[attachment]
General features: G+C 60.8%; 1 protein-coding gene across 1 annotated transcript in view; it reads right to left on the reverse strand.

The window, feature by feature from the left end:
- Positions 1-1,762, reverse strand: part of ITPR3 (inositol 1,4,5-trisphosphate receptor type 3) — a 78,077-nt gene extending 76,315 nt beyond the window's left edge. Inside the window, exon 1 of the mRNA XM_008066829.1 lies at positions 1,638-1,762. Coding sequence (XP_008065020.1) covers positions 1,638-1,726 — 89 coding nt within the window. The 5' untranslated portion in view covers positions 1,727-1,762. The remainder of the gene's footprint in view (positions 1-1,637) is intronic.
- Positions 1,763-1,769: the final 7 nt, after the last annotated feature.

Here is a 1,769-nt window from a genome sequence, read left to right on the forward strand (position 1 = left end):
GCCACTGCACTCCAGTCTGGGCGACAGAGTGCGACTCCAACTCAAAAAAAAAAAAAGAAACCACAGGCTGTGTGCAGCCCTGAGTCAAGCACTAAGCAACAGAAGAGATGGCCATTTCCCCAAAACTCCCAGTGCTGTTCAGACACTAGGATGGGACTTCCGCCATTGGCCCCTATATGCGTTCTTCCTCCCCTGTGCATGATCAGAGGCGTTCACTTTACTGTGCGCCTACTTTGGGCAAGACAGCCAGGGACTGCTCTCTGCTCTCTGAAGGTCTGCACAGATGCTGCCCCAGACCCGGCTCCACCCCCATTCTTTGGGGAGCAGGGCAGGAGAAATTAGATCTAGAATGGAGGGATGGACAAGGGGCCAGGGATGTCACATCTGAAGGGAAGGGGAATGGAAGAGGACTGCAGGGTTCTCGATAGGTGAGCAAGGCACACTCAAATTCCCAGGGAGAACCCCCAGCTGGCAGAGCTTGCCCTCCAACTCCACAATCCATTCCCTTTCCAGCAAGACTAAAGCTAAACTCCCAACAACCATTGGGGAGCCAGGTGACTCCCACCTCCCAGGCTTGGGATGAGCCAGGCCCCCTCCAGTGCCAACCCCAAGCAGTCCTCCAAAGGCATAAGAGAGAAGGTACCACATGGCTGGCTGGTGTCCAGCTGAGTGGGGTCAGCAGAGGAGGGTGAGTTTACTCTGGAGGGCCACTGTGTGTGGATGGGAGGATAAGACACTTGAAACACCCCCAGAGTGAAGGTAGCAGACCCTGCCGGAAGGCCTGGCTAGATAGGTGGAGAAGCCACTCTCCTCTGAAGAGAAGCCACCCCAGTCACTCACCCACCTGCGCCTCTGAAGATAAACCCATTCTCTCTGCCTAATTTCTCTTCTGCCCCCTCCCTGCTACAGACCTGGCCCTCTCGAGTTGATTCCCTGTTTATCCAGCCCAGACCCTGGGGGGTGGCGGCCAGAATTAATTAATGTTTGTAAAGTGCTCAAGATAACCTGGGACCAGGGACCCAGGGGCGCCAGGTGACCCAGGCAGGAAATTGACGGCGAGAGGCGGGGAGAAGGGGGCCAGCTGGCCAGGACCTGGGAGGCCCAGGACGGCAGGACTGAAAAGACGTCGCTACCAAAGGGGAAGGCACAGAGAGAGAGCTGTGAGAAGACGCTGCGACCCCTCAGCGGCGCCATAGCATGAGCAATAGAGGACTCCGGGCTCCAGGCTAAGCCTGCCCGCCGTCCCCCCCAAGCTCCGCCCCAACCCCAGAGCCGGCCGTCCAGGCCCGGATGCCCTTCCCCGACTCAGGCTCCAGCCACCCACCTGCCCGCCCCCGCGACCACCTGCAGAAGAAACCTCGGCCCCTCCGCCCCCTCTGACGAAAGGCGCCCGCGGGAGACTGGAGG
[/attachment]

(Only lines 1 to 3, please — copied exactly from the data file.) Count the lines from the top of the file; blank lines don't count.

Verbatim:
General features: G+C 60.8%; 1 protein-coding gene across 1 annotated transcript in view; it reads right to left on the reverse strand.

The window, feature by feature from the left end:
- Positions 1-1,762, reverse strand: part of ITPR3 (inositol 1,4,5-trisphosphate receptor type 3) — a 78,077-nt gene extending 76,315 nt beyond the window's left edge. Inside the window, exon 1 of the mRNA XM_008066829.1 lies at positions 1,638-1,762. Coding sequence (XP_008065020.1) covers positions 1,638-1,726 — 89 coding nt within the window. The 5' untranslated portion in view covers positions 1,727-1,762. The remainder of the gene's footprint in view (positions 1-1,637) is intronic.